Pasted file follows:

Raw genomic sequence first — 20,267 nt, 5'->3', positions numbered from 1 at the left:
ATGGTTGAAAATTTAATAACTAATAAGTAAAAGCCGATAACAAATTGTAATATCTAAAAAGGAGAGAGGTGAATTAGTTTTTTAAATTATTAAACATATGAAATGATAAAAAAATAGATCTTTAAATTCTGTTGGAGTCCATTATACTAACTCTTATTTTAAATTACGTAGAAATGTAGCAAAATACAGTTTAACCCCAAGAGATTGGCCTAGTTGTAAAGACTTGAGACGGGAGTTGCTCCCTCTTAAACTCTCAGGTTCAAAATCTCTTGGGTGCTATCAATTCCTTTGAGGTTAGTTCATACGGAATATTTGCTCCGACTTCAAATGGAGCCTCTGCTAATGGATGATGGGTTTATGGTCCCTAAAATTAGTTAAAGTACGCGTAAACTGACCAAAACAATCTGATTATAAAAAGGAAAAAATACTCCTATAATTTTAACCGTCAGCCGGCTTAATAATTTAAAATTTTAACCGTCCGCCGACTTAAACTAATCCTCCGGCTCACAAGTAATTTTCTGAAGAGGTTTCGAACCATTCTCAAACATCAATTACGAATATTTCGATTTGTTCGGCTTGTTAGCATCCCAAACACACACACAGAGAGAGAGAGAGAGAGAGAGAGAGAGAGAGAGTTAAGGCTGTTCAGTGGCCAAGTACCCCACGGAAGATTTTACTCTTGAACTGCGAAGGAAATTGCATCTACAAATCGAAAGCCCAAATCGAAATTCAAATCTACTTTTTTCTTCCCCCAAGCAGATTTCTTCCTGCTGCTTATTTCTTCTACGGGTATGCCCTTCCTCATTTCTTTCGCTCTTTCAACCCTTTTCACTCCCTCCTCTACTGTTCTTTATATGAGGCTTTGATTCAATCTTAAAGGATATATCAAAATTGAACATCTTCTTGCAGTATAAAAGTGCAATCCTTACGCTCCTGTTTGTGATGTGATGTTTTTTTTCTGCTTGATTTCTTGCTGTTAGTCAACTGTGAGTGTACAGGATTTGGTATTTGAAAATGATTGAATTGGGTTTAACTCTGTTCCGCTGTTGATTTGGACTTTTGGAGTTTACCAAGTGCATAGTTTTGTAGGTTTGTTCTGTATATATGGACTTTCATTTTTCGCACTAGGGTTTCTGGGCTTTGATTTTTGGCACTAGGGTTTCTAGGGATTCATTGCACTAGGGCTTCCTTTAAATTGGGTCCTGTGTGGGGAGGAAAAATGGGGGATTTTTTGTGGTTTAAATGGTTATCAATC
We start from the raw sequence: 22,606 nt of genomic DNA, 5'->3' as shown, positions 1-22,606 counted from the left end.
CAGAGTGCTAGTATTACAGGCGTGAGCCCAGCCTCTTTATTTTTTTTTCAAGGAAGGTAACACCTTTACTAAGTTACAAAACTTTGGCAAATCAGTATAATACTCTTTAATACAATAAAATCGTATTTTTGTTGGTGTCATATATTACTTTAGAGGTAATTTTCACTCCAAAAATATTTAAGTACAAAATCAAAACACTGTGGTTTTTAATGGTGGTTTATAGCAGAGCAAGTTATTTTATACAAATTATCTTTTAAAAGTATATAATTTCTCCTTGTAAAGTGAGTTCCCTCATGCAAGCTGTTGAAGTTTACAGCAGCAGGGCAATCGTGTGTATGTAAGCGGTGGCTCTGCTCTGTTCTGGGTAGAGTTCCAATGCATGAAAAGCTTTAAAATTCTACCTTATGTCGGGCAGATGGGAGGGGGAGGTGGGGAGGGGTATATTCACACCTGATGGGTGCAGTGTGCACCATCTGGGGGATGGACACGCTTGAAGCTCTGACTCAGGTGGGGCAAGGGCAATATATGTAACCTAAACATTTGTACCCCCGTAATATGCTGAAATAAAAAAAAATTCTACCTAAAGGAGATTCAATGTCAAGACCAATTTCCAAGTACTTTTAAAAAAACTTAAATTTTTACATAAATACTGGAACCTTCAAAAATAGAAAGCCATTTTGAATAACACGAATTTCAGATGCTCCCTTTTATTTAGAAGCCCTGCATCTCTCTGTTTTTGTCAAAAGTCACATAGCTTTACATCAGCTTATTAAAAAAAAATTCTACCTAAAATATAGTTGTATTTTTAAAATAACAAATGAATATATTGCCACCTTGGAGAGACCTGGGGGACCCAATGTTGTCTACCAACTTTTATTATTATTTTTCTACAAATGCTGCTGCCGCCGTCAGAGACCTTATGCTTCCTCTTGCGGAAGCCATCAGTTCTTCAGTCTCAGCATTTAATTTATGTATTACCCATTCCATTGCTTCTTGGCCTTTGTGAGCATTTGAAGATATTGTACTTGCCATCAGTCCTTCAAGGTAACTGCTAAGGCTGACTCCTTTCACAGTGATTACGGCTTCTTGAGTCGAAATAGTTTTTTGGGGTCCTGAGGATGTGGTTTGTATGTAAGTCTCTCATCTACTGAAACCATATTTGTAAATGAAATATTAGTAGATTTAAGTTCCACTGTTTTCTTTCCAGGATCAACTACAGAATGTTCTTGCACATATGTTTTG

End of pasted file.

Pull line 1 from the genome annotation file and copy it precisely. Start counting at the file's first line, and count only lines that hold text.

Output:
Raw genomic sequence first — 20,267 nt, 5'->3', positions numbered from 1 at the left: